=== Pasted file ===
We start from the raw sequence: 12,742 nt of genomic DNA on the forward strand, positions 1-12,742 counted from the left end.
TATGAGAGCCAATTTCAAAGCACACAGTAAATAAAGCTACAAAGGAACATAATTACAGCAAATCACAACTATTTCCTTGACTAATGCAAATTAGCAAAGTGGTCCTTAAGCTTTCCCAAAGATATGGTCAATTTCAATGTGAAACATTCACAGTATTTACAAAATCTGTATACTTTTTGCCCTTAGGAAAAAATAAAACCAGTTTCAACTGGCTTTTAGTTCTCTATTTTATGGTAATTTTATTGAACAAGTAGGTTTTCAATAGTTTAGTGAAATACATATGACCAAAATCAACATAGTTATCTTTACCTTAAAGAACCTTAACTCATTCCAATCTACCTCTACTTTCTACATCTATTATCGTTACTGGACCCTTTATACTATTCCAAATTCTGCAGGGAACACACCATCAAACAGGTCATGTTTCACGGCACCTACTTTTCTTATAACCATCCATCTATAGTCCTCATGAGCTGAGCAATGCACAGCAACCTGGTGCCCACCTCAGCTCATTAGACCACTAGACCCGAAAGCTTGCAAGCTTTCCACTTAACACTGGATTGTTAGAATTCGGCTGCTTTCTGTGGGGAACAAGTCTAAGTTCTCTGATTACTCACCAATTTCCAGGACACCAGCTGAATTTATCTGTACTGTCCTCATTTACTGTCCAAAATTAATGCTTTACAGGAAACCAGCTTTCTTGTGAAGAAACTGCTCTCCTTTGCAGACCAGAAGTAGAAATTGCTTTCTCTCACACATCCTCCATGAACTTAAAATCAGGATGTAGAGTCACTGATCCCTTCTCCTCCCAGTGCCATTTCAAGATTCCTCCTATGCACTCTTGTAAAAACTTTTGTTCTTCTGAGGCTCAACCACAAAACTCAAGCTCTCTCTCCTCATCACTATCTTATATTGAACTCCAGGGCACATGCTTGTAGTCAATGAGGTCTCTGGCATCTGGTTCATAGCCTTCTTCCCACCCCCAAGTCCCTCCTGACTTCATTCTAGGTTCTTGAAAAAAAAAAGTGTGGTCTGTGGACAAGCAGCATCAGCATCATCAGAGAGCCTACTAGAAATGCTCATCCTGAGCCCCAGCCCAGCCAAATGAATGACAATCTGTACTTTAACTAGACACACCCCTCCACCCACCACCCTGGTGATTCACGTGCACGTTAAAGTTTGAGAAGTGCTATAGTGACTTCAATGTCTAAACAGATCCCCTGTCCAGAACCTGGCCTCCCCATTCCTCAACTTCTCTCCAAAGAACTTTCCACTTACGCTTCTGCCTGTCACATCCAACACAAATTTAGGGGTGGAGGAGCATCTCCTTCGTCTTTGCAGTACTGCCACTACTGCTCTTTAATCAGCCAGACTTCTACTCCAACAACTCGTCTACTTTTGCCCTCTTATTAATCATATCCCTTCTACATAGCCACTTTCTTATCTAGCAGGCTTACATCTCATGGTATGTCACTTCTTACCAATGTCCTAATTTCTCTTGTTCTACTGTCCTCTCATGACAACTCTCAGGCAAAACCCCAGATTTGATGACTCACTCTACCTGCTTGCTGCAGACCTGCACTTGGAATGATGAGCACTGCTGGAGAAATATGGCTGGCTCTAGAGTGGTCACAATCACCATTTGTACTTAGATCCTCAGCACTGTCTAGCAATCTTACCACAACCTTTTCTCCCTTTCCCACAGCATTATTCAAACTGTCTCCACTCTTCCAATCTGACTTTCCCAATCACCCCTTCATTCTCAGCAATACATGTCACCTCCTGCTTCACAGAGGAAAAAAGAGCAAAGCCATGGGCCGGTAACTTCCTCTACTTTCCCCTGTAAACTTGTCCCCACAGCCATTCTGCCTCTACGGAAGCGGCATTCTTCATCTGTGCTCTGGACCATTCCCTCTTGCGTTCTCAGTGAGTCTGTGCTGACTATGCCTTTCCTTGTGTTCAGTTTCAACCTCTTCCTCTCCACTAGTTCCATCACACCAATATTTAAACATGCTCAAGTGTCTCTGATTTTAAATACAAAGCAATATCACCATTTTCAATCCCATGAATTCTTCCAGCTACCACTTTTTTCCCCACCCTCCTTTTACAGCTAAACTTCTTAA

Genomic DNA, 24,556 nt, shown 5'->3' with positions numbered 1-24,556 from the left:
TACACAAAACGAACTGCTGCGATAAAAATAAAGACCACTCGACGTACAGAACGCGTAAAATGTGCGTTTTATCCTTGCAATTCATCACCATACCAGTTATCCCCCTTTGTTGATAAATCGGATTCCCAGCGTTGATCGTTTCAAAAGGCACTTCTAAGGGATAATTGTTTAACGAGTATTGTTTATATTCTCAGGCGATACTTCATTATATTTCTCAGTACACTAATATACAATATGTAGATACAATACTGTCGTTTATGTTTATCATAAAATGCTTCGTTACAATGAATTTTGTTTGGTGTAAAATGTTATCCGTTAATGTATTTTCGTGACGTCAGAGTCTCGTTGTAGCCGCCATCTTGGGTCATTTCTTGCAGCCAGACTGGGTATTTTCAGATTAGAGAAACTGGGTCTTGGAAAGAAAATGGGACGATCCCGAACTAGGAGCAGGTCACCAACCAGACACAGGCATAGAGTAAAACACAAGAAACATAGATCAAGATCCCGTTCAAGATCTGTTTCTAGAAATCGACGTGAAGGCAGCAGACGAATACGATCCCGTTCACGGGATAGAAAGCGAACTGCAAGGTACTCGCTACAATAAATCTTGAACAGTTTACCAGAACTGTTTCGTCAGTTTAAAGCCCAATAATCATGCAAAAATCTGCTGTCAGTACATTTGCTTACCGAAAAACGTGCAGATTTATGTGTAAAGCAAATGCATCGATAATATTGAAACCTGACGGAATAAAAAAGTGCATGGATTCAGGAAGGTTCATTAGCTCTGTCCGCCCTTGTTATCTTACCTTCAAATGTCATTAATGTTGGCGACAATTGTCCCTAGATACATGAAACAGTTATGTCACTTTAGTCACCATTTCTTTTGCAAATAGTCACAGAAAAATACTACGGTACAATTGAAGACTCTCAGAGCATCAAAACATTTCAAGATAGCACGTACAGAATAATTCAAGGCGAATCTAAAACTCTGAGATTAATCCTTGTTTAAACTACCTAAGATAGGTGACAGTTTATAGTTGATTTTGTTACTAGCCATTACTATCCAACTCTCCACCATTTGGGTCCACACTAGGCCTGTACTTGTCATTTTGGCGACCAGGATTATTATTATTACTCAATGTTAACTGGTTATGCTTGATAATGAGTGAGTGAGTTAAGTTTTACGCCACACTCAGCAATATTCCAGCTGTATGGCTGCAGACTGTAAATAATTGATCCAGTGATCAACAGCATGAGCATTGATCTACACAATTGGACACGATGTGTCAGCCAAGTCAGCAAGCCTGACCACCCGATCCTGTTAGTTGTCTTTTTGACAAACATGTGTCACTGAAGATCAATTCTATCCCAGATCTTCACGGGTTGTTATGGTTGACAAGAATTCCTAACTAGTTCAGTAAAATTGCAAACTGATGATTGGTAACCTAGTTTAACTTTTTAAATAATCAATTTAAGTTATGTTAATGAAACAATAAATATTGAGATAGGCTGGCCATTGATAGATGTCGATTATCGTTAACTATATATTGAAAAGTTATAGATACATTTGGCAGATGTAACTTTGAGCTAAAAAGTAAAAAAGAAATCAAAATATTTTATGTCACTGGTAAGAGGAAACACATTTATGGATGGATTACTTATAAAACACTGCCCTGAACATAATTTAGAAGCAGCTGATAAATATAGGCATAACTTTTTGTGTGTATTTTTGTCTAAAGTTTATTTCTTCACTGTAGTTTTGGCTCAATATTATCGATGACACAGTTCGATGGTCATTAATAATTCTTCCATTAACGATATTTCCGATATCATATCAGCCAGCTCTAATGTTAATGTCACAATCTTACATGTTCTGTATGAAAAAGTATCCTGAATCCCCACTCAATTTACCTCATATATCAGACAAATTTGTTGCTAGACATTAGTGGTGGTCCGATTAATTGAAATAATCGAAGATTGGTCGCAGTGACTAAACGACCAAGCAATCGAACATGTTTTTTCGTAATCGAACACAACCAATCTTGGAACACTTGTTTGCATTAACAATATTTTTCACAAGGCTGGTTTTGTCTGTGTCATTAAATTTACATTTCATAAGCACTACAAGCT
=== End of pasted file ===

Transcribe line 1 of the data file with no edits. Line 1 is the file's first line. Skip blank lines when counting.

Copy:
We start from the raw sequence: 12,742 nt of genomic DNA on the forward strand, positions 1-12,742 counted from the left end.